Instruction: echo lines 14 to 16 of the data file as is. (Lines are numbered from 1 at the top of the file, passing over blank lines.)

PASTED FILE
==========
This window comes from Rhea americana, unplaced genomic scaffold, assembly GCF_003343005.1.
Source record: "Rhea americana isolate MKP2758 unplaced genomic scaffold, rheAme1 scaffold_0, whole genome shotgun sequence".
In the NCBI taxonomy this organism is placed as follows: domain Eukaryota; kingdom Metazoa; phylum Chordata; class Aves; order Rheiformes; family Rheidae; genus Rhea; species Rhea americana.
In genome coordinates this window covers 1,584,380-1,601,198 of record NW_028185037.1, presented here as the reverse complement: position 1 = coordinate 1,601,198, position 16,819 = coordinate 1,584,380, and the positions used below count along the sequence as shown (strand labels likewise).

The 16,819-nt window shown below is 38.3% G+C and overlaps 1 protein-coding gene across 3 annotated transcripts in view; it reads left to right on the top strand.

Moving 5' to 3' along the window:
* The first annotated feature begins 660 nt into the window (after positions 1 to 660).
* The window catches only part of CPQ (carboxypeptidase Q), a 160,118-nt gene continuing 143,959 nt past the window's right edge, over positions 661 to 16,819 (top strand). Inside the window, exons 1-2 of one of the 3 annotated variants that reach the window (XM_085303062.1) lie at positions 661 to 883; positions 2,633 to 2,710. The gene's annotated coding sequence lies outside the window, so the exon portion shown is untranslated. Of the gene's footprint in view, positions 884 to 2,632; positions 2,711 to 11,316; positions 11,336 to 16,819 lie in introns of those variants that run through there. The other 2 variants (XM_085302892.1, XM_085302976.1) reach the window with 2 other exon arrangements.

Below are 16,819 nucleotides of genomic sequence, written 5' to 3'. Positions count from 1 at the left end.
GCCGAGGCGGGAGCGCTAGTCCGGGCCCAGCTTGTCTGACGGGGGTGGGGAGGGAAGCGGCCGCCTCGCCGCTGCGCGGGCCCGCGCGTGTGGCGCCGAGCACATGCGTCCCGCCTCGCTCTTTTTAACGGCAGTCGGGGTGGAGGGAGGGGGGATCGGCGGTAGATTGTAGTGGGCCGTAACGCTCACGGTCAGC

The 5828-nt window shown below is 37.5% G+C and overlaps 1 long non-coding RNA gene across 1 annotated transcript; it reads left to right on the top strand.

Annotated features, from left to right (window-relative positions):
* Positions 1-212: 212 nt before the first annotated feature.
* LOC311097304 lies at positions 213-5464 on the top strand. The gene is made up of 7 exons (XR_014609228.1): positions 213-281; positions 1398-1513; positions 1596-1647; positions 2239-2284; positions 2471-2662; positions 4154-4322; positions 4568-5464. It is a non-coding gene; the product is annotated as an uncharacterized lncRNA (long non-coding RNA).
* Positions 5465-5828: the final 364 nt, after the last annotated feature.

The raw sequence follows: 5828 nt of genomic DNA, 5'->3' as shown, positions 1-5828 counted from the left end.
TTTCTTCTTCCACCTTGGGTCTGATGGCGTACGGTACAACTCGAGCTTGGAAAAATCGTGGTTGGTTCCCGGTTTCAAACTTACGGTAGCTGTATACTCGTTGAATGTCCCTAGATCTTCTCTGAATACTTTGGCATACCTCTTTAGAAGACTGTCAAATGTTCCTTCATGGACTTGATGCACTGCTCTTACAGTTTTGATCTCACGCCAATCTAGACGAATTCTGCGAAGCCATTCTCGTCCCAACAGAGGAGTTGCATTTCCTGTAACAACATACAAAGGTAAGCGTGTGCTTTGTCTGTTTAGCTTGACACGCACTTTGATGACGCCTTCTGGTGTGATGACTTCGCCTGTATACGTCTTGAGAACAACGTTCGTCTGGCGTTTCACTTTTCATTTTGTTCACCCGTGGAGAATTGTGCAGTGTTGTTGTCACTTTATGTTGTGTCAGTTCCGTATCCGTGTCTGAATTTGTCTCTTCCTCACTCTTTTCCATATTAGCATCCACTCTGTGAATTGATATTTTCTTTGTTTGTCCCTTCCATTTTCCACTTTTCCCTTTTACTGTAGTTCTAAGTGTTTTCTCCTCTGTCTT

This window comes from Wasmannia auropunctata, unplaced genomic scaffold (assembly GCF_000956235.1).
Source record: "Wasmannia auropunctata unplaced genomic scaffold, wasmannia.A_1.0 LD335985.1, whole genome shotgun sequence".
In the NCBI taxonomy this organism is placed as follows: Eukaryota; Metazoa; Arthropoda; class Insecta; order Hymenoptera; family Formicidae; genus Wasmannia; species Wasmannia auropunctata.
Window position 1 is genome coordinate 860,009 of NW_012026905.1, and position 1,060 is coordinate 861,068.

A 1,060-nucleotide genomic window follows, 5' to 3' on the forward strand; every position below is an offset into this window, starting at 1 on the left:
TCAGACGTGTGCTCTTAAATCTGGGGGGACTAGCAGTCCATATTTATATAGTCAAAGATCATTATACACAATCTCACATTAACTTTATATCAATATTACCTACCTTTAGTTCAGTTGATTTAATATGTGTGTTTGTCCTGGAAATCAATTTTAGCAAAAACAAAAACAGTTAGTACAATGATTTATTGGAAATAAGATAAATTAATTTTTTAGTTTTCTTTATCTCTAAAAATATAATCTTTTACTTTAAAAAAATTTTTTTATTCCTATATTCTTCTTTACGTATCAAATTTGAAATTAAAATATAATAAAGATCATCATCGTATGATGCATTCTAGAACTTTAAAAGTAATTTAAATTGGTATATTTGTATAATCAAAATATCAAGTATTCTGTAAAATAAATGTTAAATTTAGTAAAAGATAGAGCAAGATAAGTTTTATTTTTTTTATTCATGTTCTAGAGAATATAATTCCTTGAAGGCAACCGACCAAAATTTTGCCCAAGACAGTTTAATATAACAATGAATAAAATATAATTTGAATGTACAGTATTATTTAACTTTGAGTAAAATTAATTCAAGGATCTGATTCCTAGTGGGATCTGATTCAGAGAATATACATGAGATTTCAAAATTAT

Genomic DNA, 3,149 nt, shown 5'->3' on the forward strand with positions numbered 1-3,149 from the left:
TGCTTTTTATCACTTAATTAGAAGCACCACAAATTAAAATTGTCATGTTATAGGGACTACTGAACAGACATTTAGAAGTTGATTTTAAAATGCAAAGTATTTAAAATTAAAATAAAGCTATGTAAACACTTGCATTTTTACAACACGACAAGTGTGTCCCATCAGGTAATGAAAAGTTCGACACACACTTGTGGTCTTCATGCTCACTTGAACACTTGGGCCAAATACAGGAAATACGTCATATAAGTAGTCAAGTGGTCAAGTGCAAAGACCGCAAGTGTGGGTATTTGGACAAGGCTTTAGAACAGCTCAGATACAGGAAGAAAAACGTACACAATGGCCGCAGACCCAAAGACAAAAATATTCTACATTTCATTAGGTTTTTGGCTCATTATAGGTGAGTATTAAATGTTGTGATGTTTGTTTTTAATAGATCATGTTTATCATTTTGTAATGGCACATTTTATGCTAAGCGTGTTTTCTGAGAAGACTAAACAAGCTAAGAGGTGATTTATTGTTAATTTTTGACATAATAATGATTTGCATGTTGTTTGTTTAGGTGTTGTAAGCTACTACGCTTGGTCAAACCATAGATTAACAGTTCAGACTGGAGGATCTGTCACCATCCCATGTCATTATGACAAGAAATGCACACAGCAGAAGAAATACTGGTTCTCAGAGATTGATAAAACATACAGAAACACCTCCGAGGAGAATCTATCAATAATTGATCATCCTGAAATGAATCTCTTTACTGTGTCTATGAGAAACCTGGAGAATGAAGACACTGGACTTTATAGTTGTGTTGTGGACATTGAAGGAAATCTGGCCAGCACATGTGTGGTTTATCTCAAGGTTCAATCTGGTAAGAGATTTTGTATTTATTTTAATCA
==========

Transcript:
* LOC311097304 lies at positions 213-5464 on the top strand. The gene is made up of 7 exons (XR_014609228.1): positions 213-281; positions 1398-1513; positions 1596-1647; positions 2239-2284; positions 2471-2662; positions 4154-4322; positions 4568-5464. It is a non-coding gene; the product is annotated as an uncharacterized lncRNA (long non-coding RNA).
* Positions 5465-5828: the final 364 nt, after the last annotated feature.

The raw sequence follows: 5828 nt of genomic DNA, 5'->3' as shown, positions 1-5828 counted from the left end.